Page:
• Practice what you will say in advance, try to be as direct and specific as possible
  • Ask if your sexual concerns may be related to medication side effects and if so, are there any remedies or different medications which may not have this side effect?
  • Bring your partner with you to an appointment so that they can assist you in bringing up the concern
  • Print out the results of your screening questionnaire and share them with your provider (questionnaire for men (PDF)) (questionnaire for women (PDF)
  • If you feel your provider may be judgmental or negative, consider starting the conversation by saying, “I have a personal concern that I would like to talk to you about” or “This is awkward for me to say, but…” This helps give the provider a sense that they need to respond more carefully than they may have otherwise.
  • If you feel your provider has responded in a judgmental or hurtful way, express this concern. If it is not addressed to your satisfaction, you may want to seek out a new provider.

Talking with Your Partner

While it may seem like it should be easy to speak with our partners about sex, it often is not. We may feel uncertain as to what the problem really is, fear hurting our partner by indicating that we have not been enjoying sex, or even believe that it is not that important and is easier to just ignore. However, it is important to discuss these concerns with your partner in order to maintain a fulfilling relationship. Here are some tips that may help you get started:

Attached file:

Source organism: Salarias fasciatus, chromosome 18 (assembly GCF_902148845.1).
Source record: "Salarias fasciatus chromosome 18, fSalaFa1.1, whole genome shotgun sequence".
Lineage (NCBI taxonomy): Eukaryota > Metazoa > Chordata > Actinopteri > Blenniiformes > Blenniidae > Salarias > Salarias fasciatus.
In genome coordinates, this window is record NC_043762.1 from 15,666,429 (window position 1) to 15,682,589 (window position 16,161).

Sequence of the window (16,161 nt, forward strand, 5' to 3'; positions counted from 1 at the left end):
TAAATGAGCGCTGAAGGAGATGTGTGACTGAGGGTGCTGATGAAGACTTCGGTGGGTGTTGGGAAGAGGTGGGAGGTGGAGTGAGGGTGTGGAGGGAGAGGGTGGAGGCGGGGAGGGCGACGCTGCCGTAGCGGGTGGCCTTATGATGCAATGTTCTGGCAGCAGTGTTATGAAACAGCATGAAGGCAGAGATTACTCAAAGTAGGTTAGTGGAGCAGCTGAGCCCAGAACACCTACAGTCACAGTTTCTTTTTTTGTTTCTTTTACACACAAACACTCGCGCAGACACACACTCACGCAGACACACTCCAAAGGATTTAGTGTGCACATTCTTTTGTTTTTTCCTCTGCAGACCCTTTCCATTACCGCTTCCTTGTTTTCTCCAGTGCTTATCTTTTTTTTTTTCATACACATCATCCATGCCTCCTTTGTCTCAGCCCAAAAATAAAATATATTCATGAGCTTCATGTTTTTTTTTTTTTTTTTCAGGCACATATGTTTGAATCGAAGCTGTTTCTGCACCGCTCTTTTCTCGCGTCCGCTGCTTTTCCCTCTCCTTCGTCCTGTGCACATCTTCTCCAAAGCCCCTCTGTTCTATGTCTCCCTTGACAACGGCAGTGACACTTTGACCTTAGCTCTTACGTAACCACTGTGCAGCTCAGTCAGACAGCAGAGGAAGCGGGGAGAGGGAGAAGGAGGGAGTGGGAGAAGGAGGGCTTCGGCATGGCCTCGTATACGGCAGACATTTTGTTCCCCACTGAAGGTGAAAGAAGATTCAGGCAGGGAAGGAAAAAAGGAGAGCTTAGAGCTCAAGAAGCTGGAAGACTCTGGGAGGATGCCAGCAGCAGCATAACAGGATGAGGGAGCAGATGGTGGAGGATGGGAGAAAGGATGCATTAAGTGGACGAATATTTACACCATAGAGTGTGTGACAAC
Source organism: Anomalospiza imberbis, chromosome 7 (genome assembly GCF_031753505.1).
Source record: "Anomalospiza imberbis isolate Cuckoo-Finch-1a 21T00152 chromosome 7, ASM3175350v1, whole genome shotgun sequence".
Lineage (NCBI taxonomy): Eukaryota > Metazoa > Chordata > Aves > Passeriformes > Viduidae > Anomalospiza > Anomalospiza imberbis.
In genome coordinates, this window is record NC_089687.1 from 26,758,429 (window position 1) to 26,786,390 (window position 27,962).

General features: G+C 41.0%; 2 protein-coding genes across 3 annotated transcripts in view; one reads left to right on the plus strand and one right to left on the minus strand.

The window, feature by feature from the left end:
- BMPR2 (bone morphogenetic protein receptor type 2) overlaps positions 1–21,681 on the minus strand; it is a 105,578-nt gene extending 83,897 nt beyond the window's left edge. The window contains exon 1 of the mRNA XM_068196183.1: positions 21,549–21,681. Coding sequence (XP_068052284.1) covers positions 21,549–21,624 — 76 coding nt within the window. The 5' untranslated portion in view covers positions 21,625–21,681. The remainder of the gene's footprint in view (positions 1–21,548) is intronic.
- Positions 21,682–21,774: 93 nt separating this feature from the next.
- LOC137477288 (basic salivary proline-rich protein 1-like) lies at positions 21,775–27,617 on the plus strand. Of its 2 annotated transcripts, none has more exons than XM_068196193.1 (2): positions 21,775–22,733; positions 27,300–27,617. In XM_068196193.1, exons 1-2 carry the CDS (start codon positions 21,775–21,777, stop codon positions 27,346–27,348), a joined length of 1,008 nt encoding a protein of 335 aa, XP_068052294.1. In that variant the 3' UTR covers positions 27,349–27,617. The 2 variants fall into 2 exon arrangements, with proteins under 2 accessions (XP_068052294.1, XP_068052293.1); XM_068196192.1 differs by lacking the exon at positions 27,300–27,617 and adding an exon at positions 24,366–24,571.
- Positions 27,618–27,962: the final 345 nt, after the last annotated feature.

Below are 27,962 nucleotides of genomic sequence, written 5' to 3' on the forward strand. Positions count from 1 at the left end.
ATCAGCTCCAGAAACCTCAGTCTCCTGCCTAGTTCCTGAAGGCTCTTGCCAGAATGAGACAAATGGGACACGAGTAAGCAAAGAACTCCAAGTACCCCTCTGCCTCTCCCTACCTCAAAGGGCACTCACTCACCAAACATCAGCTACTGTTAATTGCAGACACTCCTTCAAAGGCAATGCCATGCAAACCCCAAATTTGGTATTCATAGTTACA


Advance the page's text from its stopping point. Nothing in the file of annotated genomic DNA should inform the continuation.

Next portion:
• Set a time to talk when neither of you are pressed for time, overly stressed, frustrated or angry at one another
  • Consider speaking with your therapist or counselor. Sometimes there may be events or experiences that have clouded our feelings about sexual intimacy. Therapists and counselors may be able to help you uncover these issues and help you work through them as well as offer suggestions on improving communication with your partner.
  • Encourage your partner to take the Questionnaire for Partners so that you can discuss the answers (link to handout for partners)
  • Do not blame your partner or yourself
  • Share how your medications or symptoms may be impacting you sexually
  • If there are changes your partner can make that you think may help, state them in a positive manor and avoid expressing displeasure in past experiences.
  • Bring your partner with you to an appointment, so that they can ask questions and hear the recommendations that made
  • Be open to your partners thoughts, feelings and ideas

Restoring Intimacy Webinar

Common Questions and Answers

Dr. Rajnish Mago answers common questions about how mood disorders affect sexual health. See Q&A

Sexual Health Questionnaires


1) Althof SE, et al. J Sex Med. 2005;26:793‐800.  Rosen RC, Barksy JL. Obstet Gynecol Clin North Am. 2006;334:515‐526; Meston CM. Western Journal of Medicine 1997;167(4):285‐290 

2) Diagnostic and Statistical Manual of Mental Disorders, Fourth Edition, Text Revision, Washington, DC, American Psychiatric Association, 2000; Basson R, et al. J Urol. 2000;163(3):888‐893